Whoever said marriage is made in heaven clearly needs a rethink. If you ask me, relationships especially marriage is an applied science. Some might happen naturally while some are ‘made’ but however the relationship is forged, for it to work one has to apply various laws of applied science. Sorting Out Sid by Yashodhara lal deals with life and relationship of no surprise here, Sid aka Siddharth whose married life is clearly not made in heaven.
Yashodhara made her literary debut with Just Married, Please Excuse and Divya who read and reviewed it was very pleased about the book. In fact again it was she who read this book first and came out doubly pleased. So I began reading the book with a positive note unperturbed by the fact it ran 320 pages, a bit more of my liking for a casual light fictions.
In computing, we have WYSIWYG (What You See Is What You Get) but at many instances in real life especially with people, what you see is not what you get. People wear various masks to conceal their original emotions. So does our protagonist of the novel, Sid who copes up with various masks before his colleagues, amidst friends, in social circuits to hide the weathering personal relationship with his wife, Mandira with whom he is married for 15 years. At the age of 36, he gets promoted as a VP of a ‘toilet-cleaner-product company’ but while he is being demoted in his married life, he comes across Neha, a vivacious single mom and a friend of his best buddy, Aditi. The story in fact begins with Sid landing himself at an awkward, embarrassing self-invited mess of a first encounter with Neha, at Aditi’s house during a birthday party.
An unexpected twist in the story leads Sid to hit an end of the road in his personal life and thickening the plot are his two best friends one who seemingly back-stabs and another over-stepping her limits. Typical of Sid, he ticks off Neha too with an obnoxious act, an act I find was an amateurish episode in the story which otherwise treads nicely. Yashodhara could have really come up with a better twist there, Oh I am not going to let the ‘brat’ out here, if you thought I am going to spill it out. While he drowns himself with beer and tries to sort of a new phase in life, comes an almost cinematic climax, leading to a new happy beginning.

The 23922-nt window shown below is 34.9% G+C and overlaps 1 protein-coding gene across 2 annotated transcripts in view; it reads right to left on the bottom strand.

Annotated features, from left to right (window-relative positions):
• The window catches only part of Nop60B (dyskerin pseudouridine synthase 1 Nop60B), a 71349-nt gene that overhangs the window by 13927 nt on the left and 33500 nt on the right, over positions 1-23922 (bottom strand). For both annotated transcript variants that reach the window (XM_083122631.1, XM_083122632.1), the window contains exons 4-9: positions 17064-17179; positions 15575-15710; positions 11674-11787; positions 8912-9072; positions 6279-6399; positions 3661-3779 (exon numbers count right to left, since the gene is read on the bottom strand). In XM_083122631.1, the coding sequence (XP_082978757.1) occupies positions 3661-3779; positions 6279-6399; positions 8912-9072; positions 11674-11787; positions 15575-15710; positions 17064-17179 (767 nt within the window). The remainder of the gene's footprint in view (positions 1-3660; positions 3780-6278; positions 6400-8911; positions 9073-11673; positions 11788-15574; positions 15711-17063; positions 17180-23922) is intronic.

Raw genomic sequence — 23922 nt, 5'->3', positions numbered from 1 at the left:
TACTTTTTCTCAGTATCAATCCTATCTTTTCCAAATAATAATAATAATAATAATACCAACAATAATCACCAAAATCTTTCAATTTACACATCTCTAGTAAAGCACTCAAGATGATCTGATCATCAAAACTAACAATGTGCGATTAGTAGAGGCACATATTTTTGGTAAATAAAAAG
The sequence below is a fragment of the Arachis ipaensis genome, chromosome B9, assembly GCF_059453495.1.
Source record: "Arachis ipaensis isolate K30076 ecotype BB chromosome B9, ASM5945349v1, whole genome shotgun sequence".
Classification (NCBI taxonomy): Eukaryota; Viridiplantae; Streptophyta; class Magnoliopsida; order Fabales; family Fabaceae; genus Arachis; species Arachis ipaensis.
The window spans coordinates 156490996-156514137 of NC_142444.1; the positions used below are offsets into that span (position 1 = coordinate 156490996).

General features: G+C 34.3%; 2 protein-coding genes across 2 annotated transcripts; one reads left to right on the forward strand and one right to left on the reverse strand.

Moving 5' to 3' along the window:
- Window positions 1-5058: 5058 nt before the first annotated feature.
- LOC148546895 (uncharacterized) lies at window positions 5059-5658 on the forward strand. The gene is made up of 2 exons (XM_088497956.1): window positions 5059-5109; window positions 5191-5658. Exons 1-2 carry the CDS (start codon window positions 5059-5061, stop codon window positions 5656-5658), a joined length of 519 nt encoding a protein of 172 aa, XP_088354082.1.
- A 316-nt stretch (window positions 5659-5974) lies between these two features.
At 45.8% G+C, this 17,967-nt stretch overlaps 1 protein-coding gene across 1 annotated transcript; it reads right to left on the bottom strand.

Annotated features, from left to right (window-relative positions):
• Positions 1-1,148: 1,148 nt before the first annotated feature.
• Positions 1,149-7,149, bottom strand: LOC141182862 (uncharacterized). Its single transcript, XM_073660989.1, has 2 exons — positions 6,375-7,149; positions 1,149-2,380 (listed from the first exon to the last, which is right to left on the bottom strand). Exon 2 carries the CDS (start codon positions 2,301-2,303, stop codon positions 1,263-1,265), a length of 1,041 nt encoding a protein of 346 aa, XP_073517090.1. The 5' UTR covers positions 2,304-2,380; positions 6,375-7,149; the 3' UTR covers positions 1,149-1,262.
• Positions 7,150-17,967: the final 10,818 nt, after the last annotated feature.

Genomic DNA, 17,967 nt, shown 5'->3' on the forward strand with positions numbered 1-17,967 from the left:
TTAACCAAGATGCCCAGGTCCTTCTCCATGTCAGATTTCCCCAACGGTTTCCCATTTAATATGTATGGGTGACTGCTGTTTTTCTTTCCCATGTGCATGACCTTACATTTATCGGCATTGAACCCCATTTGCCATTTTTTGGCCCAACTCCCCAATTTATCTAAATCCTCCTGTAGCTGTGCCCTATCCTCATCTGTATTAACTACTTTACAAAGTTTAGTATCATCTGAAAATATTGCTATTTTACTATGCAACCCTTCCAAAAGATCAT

If this sounds a weary story, trust me it is not. Yashodhara adds an undercurrent of well-measured humor that never allows for a dreary chapter. While Sid sorts out his life perpetually, it is always with a tinge of comedy throughout as the cover says of a ‘Man In Progress’.
To conclude, Sorting Out Sid makes for a good casual read. Thankfully the humor keeps it engaging and few assorted characters like his obnoxious boss, the seductive HR lady, Kippy the toddler adds to the masala flavour. Of course there are a few loose-ends and hurriedly forced twists but that can be discounted and forgiven. Sorting Out Sid makes for a good bed-time read or on a metro ride or to while away your weekend along with a good cup of, what else we would recommend but Ginger Chai of course!